By Mike Jempson
In tabling his contentious amendments to the Defamation Bill, Lord Puttnam made clear that they were “designed to break that terrible silence” which had come over formal discussions of Lord Justice Leveson’s proposals for a new regulatory regime to improve ‘the culture, ethics and practice of the press’.
He was certainly not the only one who feared that David Cameron’s hasty retreat from an equally hasty pre-inquiry commitment to implement Leveson’s proposals in full meant that, yet again, an opportunity to curb abuses of power by the press would be lost.
Lord Puttnam spoke of his amendments offering an “opportunity to break the log-jam that would appear to have afflicted both the talks between the newspapers and the Government and the talks between the three main political parties themselves.”
His notion – to introduce a system of arbitration which would make it easier for ordinary members of the public to seek redress, and favour those publishers who made use of its services by removing the risk of prohibitive costs – mirrored Leveson’s proposals to improve access to justice, albeit in a somewhat different context.
Supporting the amendments, Lord Fowler made the precise point that if passed they would “serve notice on the Government that this is one of the areas where we want progress.”
He went on to explain that Lord Puttnam had his support “because the present way of dealing with the Leveson proposals is woefully inadequate. It has brought nothing forward, although everyone at the time said how urgent it was to make progress. The process itself is open to severe objection.”
Few would disagree with that. What has emerged from the secret talks between ministers and the industry is a Royal Charter offering the industry carte blanche to set up PCC Mark II, the appointments panel for which will be decided by three peers, one Dame and two journalists from the Murdoch stable selected by former PCC Director Lord Black and current PCC chair Lord Hunt.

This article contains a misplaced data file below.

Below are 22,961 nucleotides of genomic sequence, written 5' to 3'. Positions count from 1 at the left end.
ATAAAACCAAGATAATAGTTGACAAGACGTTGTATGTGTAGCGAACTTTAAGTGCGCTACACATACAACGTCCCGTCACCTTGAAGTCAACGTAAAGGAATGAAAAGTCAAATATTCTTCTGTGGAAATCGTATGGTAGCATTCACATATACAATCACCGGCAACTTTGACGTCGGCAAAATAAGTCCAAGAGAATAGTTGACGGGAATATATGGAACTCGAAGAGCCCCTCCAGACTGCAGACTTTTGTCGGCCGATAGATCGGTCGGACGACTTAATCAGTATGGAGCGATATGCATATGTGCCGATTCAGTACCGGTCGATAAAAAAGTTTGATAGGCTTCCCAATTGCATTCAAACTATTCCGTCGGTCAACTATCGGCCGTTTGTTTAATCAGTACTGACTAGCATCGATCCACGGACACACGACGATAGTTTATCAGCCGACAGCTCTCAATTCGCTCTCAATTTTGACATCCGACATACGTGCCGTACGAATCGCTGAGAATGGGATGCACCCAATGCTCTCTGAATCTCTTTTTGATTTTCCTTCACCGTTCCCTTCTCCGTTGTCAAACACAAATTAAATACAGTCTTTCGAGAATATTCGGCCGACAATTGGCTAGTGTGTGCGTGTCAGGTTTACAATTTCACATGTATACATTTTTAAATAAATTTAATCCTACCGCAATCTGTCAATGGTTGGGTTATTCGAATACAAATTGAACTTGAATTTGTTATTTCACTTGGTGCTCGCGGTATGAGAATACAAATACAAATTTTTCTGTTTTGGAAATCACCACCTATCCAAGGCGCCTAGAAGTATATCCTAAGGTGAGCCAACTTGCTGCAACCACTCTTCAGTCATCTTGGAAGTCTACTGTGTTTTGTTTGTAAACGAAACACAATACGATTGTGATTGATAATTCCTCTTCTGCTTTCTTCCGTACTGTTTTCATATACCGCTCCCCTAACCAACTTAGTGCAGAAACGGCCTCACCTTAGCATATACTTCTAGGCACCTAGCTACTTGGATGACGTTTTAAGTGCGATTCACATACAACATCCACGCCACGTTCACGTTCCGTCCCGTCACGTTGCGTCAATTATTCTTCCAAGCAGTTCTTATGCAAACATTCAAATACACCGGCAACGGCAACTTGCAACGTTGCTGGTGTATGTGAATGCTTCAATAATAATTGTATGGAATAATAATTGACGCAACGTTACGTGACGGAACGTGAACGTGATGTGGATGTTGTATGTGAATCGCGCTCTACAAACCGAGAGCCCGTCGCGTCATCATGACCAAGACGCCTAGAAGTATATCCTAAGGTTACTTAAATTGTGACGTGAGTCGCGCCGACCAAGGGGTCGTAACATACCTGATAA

Lord Black, of PressBof and the Telegraph Media Group, told Lord Puttnam there was no need for his amendments because the newspaper industry favoured a Leveson-style arbitration body anyway. But he was swiftly contradicted in the debate by his colleague Lord Hunt, who said: “I am sure that there was no intention to mislead, but that is not the case, because it is the proposed arbitral arm that is dividing the industry.”
And so it has proved. An arbitration system may save the publishers’ legal fees, but it will also allow the public a chance to challenge press powers. And some sections of the press are not too keen on that.
So the Puttnam amendments helped to expose the two-faced nature of the industry’s response to Leveson, and to remind the government of its responsibility to defend the rights of the citizenry over against the power of the press. Job done, Lord Puttnam – you have fired a warning shot across the bows.
But we need defamation reform too. David Cameron should not drop the Bill, but remove the amendments and insist that any new regulatory system for the press will not pass muster unless it includes a proficient arbitration body.
Mike Jempson is the director of MediaWise. This piece was originally published there, and is reprinted here with his kind permission.